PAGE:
The Secretary, Prof. R. G. Kent, presented the following report, which was ordered to be received and filed:
For the year 1935 the membership statistics are as follows: For the year 1934 there were 441 members (apart from Honorary Members), of whom 9 died during the year: D. S. Blondheim, R. B. Dixon, J. Hatheway, R. T. Holbrook, H. R. Lang, B. Laufer, C. W. E. Miller, S. Moore, S. L. M. Rosenberg; 24 (H. S. Alexander, N. D. Blair, R. Brandstetter, H. W. Comfort, R. W. Cope, H. G. Creel, R. E. Dengler, H. B. Dunkel, F. J. Feinler, M. C. Fitzpatrick, A. I. Hallowell, J. W. Holt, A. V. W. Jackson, D. B. Kaufman, E. Y. Lindsay, M. F. Martin, M. K. Mason, E. H. Mensel, A. I. Miller, J. R. Oliver, G. A. Plimpton, L. J.
Rosenwald, E. J. Spencer, H. B. Van Deventer) presented their resignations, effective at the end of 1934; and 9 were dropped from the membership list, as directed by the Constitution of the Society in the case of those who have failed for two years to pay the membership dues. The net membership with which the Society started 1935 was, therefore, 399; the new members for 1935 are 46. The total membership for 1935, in addition to the 23 Honorary Members, is accordingly 445; of these, 11 are unpaid for 1934–5 and subject to being dropped from the rolls at this time, and 39 are unpaid for 1935. We regretfully record the death of seven active members in 1935: L. Allen, E. B. Babcock, H. Collitz, J. P. Hoskins, A. T. Jenkins, M. Parry, W. P. Woodman; and of two Honorary Members: E. Setälä, K. Luick.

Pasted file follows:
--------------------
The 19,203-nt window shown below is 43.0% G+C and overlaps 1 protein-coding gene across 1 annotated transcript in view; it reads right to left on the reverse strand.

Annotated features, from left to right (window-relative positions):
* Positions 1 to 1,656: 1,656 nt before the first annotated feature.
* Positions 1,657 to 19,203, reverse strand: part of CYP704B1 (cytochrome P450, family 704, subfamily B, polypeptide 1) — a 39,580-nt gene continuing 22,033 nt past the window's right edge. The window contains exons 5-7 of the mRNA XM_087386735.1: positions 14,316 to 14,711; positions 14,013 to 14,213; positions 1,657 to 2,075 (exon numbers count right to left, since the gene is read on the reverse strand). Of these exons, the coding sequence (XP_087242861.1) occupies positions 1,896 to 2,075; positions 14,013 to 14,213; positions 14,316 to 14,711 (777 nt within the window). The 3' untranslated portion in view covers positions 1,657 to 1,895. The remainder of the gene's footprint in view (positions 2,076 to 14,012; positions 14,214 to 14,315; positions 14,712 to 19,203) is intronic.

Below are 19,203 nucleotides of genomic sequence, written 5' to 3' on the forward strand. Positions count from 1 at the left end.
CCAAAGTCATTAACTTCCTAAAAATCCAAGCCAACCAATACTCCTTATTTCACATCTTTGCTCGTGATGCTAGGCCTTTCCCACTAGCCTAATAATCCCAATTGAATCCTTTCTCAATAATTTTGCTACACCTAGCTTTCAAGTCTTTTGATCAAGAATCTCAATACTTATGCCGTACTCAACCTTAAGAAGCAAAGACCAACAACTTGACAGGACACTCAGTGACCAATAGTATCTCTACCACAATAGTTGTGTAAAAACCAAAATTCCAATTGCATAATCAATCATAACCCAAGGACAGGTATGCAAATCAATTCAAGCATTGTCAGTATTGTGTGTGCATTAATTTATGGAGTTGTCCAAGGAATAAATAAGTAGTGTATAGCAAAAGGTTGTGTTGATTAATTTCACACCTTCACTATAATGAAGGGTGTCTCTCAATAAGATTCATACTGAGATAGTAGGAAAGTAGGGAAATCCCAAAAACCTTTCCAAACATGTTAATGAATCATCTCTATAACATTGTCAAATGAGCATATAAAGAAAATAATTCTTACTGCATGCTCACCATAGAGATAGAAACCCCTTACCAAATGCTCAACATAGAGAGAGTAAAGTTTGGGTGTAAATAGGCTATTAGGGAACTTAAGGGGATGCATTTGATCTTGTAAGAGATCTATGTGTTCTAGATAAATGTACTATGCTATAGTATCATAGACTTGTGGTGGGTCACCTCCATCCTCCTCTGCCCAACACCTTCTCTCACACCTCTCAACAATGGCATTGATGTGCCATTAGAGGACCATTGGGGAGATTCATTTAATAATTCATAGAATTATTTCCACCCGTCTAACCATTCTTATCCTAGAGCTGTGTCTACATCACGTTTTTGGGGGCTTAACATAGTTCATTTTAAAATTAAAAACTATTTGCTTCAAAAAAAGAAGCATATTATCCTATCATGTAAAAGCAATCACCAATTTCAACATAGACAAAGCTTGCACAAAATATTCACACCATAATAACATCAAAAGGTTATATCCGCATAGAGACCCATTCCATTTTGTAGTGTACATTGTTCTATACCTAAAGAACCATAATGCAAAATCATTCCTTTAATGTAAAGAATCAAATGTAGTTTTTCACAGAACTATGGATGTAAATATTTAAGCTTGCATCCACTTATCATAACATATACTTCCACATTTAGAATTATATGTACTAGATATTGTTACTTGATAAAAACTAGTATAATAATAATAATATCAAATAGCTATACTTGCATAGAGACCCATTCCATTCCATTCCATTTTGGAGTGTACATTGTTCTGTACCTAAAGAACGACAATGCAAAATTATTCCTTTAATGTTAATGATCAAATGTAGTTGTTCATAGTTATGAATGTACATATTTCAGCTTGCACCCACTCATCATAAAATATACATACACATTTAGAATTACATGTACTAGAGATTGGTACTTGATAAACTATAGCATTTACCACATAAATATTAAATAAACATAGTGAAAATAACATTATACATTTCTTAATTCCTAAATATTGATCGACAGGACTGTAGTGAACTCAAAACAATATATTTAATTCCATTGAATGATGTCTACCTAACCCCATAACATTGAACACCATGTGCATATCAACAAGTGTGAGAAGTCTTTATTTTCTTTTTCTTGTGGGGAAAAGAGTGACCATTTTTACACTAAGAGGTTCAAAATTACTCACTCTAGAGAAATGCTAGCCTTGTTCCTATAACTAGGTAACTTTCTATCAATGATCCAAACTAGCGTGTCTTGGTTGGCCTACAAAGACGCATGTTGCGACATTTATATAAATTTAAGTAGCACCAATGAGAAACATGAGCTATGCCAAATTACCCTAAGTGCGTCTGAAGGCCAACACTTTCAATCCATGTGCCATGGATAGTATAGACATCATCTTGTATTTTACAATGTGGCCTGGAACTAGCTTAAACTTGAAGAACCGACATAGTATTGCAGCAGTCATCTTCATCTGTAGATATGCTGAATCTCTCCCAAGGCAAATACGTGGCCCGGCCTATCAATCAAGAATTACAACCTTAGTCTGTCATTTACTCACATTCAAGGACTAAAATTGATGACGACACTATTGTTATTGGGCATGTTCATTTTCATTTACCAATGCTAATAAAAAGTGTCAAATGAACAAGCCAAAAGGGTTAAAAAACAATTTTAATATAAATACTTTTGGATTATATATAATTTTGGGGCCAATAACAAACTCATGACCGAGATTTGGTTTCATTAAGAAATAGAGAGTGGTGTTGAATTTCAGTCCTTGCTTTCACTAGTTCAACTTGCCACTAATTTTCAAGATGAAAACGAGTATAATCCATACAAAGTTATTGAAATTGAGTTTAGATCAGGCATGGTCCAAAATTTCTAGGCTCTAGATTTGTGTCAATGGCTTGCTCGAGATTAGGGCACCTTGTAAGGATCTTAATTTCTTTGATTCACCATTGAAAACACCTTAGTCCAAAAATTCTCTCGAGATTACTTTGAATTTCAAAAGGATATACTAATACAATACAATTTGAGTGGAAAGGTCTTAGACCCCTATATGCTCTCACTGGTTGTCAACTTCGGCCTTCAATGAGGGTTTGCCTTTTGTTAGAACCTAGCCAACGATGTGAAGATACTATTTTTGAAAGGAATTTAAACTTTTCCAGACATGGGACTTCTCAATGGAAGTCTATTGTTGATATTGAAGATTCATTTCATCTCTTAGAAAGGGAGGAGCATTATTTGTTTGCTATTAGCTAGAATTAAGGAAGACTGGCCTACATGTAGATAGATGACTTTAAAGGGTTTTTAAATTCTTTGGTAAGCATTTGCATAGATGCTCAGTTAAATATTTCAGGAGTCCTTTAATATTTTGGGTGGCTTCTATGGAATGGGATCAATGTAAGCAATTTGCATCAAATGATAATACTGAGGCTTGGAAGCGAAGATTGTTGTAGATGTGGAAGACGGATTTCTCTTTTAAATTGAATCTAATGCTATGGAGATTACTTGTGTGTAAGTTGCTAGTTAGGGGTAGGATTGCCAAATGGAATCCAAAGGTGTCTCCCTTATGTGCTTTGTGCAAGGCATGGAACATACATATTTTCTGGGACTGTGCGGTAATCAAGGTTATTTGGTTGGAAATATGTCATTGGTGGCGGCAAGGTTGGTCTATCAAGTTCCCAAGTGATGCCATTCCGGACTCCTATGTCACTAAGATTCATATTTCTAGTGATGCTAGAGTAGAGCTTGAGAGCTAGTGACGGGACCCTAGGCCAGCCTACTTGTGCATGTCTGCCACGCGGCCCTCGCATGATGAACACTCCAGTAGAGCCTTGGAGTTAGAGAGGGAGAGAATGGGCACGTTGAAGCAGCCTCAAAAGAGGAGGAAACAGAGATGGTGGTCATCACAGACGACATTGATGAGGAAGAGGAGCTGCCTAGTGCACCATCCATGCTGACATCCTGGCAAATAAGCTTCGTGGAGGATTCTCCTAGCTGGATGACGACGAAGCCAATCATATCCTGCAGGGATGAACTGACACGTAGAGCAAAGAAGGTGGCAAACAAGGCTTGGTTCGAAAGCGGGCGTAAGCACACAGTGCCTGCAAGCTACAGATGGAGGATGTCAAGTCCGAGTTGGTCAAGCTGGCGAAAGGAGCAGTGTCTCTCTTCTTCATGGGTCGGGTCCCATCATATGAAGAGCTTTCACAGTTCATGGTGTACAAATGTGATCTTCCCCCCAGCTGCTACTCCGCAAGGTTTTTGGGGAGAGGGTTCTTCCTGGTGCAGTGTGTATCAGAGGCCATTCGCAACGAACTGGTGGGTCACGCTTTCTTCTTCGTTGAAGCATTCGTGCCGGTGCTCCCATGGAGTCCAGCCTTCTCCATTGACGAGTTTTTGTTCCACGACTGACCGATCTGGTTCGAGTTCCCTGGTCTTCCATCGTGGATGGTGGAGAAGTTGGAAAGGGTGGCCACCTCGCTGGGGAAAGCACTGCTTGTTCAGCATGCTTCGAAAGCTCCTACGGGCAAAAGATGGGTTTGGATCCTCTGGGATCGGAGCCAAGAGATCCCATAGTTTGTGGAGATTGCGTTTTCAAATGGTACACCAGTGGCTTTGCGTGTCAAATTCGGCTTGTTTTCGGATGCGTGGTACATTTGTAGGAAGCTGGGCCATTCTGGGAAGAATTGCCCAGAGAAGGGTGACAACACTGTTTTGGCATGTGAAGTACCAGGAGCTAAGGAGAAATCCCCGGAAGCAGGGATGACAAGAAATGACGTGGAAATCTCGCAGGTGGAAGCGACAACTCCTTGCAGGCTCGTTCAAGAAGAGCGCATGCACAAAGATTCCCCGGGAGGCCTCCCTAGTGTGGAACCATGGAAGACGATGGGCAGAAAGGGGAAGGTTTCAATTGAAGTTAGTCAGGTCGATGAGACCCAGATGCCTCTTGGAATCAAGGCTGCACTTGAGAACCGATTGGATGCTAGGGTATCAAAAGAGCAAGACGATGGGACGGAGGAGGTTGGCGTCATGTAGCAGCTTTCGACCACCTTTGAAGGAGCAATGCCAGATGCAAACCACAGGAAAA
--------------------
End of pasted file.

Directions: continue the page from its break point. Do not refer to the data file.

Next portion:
J. Kepke, by the payment of the statutory sum, has become our fourth Life Member, and his Life Membership fee has been added to the principal of the Endowment Fund. His example is one which deserves to be followed.
The library subscriptions have increased from 141 to 146, by the loss of 4 and the addition of 9. Of the 147, there are 59 foreign subscriptions.
The exchanges and copies for review have decreased from 77 to 76, by the discontinuance of two and the addition of one.
The number of foreign scholars now receiving the publications of the Society gratuitously is 117.
It is a pleasure to put on record that the serious loss in membership suffered in 1933 and 1934 has been checked, and that there is for the year 1935 a net gain of 4 members, quite apart from the increase of 5 library subscriptions. This happy outcome is attributable, in part, to a decrease in the number of resignations, which apparently reflects a somewhat improved financial condition in the country, but is even more to be attributed to the activity of members in securing the adherence of others who had previously not been drawn within our membership. The number of new members in 1935 actually exceeds by two the number of new members in 1933 and 1934 taken together. The continued activity of our members along these lines should ensure further advance during the coming year. It will be noted that the estimated net balance of current funds at the end of 1935 is set at $2702.71, while it was actually $2931.57 at the end of 1934 and $3448.08 at the end of 1933. This shrinkage may be attributed to several causes: the decrease in the membership, now happily brought to a halt; the printing of the Index to LANGUAGE VI-X, which was properly a charge to be distributed over the years 1930-34, during which these volumes were printed; and the increased allowance to the Secretary-Treasurer and to the Editor, for personal services, clerical help, etc. The Treasurer will make a special effort to see that no further decrease is suffered in the resources of the Society.
As Treasurer, Prof. Kent presented the following report: